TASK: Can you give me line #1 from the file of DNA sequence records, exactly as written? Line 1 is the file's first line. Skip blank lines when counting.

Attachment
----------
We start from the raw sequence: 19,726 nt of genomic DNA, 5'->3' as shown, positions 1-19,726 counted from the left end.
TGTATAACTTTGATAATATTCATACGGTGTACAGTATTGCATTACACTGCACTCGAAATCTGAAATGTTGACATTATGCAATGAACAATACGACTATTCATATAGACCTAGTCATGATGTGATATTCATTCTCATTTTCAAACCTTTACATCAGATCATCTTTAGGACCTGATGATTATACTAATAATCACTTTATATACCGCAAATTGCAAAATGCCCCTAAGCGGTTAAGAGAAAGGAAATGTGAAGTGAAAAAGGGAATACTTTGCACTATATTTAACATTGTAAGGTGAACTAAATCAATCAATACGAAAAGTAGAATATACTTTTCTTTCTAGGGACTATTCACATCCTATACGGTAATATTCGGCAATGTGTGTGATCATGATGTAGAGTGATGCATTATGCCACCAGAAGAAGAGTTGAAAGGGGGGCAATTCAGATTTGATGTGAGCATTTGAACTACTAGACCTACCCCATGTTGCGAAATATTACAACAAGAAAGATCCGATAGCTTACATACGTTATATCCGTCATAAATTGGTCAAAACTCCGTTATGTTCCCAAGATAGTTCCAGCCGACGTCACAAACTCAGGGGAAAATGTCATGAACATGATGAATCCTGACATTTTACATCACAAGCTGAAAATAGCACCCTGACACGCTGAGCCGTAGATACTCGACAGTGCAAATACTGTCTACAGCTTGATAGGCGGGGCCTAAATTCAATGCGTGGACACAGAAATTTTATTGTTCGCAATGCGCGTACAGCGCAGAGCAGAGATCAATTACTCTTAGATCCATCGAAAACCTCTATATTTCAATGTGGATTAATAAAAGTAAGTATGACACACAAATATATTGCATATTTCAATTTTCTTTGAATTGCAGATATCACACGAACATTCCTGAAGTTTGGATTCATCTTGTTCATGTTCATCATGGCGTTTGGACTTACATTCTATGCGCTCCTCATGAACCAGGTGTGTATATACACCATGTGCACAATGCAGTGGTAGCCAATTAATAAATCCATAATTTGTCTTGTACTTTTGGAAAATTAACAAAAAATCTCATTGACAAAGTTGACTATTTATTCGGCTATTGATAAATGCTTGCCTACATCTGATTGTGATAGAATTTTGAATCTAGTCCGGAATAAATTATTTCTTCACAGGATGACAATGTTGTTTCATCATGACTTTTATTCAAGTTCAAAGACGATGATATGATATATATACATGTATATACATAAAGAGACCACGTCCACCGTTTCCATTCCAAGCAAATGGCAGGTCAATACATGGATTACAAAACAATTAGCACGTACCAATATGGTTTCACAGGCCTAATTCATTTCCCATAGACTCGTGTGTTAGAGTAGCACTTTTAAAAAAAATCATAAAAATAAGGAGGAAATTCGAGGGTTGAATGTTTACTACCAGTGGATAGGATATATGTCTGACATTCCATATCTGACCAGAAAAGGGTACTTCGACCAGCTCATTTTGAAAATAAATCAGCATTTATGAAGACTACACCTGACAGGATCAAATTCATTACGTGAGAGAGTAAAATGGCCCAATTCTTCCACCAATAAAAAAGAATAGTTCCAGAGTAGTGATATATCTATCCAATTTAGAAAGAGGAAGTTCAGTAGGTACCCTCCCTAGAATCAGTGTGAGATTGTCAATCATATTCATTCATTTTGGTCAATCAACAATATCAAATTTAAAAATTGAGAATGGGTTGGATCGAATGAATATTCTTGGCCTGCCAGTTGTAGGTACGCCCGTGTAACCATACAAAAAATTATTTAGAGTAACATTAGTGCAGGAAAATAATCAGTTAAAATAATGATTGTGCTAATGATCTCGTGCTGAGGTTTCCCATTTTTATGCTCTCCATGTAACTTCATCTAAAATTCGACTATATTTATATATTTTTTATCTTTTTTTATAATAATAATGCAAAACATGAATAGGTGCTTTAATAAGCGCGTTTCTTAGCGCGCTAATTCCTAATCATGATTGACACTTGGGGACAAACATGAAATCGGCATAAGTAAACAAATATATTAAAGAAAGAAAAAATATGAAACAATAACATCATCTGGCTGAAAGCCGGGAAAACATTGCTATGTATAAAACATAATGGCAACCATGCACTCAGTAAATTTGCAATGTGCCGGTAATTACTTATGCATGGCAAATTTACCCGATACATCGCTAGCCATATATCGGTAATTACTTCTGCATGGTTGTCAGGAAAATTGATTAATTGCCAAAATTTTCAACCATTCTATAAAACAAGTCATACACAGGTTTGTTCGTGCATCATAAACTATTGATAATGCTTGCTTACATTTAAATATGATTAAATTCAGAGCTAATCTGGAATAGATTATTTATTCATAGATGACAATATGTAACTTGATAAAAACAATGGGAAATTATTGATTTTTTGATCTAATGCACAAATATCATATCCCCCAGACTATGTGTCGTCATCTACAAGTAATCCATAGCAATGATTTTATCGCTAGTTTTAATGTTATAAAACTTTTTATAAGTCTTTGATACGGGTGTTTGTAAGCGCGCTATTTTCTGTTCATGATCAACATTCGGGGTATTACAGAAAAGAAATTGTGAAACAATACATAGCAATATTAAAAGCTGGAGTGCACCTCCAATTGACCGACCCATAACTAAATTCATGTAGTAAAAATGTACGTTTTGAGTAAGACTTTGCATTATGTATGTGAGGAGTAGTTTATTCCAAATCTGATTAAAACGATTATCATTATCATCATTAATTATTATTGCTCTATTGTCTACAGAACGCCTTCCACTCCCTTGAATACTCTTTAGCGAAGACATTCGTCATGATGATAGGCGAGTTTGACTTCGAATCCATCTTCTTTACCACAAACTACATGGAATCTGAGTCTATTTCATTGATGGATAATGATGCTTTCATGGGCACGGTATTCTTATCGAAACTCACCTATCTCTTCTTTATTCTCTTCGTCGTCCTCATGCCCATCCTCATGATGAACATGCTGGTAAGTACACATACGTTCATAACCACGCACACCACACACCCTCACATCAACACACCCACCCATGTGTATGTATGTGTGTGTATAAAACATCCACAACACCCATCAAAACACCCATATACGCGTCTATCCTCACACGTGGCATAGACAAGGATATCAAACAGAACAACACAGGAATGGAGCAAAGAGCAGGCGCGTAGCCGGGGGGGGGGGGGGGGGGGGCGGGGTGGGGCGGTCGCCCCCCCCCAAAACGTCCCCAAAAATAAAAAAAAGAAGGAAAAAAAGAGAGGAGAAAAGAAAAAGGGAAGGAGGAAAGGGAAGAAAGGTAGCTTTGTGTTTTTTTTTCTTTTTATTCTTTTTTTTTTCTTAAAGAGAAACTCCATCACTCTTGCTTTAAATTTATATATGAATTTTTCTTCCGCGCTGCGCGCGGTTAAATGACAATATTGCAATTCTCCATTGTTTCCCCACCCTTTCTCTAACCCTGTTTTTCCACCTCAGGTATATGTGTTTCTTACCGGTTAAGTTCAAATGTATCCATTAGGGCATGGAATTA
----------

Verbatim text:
We start from the raw sequence: 19,726 nt of genomic DNA, 5'->3' as shown, positions 1-19,726 counted from the left end.